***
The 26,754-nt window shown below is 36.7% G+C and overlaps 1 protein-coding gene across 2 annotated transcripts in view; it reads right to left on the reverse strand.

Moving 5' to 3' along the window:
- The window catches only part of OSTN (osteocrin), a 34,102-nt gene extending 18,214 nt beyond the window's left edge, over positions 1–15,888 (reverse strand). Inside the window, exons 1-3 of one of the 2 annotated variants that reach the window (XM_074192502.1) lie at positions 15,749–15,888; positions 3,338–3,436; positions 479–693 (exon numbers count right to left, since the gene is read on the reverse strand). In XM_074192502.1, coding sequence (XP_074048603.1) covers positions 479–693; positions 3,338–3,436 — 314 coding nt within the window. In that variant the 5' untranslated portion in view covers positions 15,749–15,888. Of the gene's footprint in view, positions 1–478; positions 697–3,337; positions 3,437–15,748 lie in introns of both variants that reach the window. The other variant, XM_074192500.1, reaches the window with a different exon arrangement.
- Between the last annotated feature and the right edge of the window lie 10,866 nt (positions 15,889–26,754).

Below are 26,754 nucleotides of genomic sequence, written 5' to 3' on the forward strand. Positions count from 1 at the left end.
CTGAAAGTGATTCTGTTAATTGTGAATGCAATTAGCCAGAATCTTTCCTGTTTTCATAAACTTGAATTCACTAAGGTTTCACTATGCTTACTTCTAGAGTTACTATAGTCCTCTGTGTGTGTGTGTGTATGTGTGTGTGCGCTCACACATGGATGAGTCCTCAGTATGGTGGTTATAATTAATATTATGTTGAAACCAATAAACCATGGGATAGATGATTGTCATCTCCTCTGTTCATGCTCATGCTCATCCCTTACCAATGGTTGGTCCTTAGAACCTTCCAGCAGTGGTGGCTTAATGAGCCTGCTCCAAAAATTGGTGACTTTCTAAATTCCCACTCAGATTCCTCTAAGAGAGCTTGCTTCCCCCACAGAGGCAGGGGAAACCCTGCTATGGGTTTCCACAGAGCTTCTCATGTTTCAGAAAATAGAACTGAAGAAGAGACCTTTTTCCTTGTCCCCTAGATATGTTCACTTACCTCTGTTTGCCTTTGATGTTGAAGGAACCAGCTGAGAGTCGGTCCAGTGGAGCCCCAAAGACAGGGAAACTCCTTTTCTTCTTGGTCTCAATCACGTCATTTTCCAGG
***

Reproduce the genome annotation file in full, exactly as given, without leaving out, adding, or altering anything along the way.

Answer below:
The 26,754-nt window shown below is 36.7% G+C and overlaps 1 protein-coding gene across 2 annotated transcripts in view; it reads right to left on the reverse strand.

Moving 5' to 3' along the window:
- The window catches only part of OSTN (osteocrin), a 34,102-nt gene extending 18,214 nt beyond the window's left edge, over positions 1–15,888 (reverse strand). Inside the window, exons 1-3 of one of the 2 annotated variants that reach the window (XM_074192502.1) lie at positions 15,749–15,888; positions 3,338–3,436; positions 479–693 (exon numbers count right to left, since the gene is read on the reverse strand). In XM_074192502.1, coding sequence (XP_074048603.1) covers positions 479–693; positions 3,338–3,436 — 314 coding nt within the window. In that variant the 5' untranslated portion in view covers positions 15,749–15,888. Of the gene's footprint in view, positions 1–478; positions 697–3,337; positions 3,437–15,748 lie in introns of both variants that reach the window. The other variant, XM_074192500.1, reaches the window with a different exon arrangement.
- Between the last annotated feature and the right edge of the window lie 10,866 nt (positions 15,889–26,754).

Below are 26,754 nucleotides of genomic sequence, written 5' to 3' on the forward strand. Positions count from 1 at the left end.
CTGAAAGTGATTCTGTTAATTGTGAATGCAATTAGCCAGAATCTTTCCTGTTTTCATAAACTTGAATTCACTAAGGTTTCACTATGCTTACTTCTAGAGTTACTATAGTCCTCTGTGTGTGTGTGTGTATGTGTGTGTGCGCTCACACATGGATGAGTCCTCAGTATGGTGGTTATAATTAATATTATGTTGAAACCAATAAACCATGGGATAGATGATTGTCATCTCCTCTGTTCATGCTCATGCTCATCCCTTACCAATGGTTGGTCCTTAGAACCTTCCAGCAGTGGTGGCTTAATGAGCCTGCTCCAAAAATTGGTGACTTTCTAAATTCCCACTCAGATTCCTCTAAGAGAGCTTGCTTCCCCCACAGAGGCAGGGGAAACCCTGCTATGGGTTTCCACAGAGCTTCTCATGTTTCAGAAAATAGAACTGAAGAAGAGACCTTTTTCCTTGTCCCCTAGATATGTTCACTTACCTCTGTTTGCCTTTGATGTTGAAGGAACCAGCTGAGAGTCGGTCCAGTGGAGCCCCAAAGACAGGGAAACTCCTTTTCTTCTTGGTCTCAATCACGTCATTTTCCAGG